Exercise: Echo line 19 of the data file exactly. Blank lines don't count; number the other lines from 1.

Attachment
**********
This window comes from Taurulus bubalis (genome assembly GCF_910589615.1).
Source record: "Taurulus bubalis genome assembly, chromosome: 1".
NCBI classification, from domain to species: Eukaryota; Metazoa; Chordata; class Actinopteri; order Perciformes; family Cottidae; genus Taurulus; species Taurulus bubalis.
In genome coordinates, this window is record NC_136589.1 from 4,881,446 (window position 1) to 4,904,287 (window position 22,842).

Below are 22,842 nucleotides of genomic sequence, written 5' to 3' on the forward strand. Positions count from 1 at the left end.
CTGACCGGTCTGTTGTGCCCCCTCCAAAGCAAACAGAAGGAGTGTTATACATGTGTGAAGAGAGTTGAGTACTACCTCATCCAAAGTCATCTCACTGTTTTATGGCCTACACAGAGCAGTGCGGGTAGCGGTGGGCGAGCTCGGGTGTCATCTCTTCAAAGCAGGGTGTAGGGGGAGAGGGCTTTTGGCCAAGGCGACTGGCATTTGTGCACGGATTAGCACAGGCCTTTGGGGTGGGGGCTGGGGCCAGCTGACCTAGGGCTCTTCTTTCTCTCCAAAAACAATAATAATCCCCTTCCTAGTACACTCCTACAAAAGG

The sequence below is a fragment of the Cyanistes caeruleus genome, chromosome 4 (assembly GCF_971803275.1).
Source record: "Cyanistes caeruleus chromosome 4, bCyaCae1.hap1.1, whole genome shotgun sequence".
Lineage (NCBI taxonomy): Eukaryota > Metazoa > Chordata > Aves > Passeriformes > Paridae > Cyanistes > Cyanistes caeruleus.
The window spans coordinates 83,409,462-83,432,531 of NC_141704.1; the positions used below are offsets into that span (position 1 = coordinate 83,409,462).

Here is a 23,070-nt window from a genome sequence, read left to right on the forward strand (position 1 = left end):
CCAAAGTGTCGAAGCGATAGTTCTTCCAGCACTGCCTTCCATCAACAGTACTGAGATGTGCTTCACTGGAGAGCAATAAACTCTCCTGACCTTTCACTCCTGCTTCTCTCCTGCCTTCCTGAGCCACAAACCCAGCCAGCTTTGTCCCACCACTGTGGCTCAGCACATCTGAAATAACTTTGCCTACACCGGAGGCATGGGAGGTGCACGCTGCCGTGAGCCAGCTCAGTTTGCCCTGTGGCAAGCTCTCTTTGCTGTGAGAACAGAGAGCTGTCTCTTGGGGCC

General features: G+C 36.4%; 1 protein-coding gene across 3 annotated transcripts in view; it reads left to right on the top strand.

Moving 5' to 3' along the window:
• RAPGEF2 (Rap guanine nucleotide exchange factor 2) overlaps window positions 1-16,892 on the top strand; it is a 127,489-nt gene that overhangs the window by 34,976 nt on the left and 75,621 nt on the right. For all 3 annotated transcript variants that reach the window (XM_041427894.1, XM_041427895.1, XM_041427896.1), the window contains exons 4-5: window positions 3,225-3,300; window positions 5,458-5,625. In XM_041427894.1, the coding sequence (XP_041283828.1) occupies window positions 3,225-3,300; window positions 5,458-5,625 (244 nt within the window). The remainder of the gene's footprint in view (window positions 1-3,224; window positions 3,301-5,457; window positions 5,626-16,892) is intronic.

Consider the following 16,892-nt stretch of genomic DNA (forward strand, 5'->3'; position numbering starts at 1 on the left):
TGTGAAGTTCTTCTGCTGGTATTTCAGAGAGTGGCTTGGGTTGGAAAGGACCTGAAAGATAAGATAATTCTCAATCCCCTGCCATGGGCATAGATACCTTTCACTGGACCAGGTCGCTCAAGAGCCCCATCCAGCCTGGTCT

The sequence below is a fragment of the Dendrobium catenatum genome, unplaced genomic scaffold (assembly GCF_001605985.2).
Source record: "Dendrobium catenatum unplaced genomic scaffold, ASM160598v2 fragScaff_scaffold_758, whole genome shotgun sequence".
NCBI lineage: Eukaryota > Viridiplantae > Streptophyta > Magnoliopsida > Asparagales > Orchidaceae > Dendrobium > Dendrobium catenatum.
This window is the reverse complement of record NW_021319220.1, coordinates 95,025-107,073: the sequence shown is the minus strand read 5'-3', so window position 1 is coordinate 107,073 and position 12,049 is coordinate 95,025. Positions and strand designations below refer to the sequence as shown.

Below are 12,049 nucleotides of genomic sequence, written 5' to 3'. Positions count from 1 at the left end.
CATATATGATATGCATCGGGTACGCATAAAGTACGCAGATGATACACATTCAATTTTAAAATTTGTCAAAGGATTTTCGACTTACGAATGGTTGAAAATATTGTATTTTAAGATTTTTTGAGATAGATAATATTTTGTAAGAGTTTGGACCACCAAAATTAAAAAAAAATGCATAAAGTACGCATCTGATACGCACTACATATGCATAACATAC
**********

Source record: "Dendrobium catenatum unplaced genomic scaffold, ASM160598v2 fragScaff_scaffold_758, whole genome shotgun sequence".